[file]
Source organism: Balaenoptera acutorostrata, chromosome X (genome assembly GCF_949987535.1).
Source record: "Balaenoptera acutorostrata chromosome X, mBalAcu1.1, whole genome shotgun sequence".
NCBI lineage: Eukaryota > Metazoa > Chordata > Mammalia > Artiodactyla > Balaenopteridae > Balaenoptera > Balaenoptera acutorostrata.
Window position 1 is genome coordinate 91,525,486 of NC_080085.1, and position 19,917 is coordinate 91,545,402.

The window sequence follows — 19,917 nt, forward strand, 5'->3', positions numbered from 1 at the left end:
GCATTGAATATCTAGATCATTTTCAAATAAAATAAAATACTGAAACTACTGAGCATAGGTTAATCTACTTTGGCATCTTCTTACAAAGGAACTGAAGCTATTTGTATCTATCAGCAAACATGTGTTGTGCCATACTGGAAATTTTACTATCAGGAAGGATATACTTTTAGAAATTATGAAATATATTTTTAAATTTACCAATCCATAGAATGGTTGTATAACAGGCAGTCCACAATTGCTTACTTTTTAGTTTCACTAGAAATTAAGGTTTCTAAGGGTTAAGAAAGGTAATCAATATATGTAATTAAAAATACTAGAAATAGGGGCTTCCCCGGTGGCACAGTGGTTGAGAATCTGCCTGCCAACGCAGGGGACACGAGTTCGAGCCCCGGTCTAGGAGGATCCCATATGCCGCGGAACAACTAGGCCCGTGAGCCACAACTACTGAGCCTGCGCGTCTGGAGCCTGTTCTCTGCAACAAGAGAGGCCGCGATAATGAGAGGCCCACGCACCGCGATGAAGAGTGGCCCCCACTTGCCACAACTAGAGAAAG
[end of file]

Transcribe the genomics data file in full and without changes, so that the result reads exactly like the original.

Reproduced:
Source organism: Balaenoptera acutorostrata, chromosome X (genome assembly GCF_949987535.1).
Source record: "Balaenoptera acutorostrata chromosome X, mBalAcu1.1, whole genome shotgun sequence".
NCBI lineage: Eukaryota > Metazoa > Chordata > Mammalia > Artiodactyla > Balaenopteridae > Balaenoptera > Balaenoptera acutorostrata.
Window position 1 is genome coordinate 91,525,486 of NC_080085.1, and position 19,917 is coordinate 91,545,402.

The window sequence follows — 19,917 nt, forward strand, 5'->3', positions numbered from 1 at the left end:
GCATTGAATATCTAGATCATTTTCAAATAAAATAAAATACTGAAACTACTGAGCATAGGTTAATCTACTTTGGCATCTTCTTACAAAGGAACTGAAGCTATTTGTATCTATCAGCAAACATGTGTTGTGCCATACTGGAAATTTTACTATCAGGAAGGATATACTTTTAGAAATTATGAAATATATTTTTAAATTTACCAATCCATAGAATGGTTGTATAACAGGCAGTCCACAATTGCTTACTTTTTAGTTTCACTAGAAATTAAGGTTTCTAAGGGTTAAGAAAGGTAATCAATATATGTAATTAAAAATACTAGAAATAGGGGCTTCCCCGGTGGCACAGTGGTTGAGAATCTGCCTGCCAACGCAGGGGACACGAGTTCGAGCCCCGGTCTAGGAGGATCCCATATGCCGCGGAACAACTAGGCCCGTGAGCCACAACTACTGAGCCTGCGCGTCTGGAGCCTGTTCTCTGCAACAAGAGAGGCCGCGATAATGAGAGGCCCACGCACCGCGATGAAGAGTGGCCCCCACTTGCCACAACTAGAGAAAG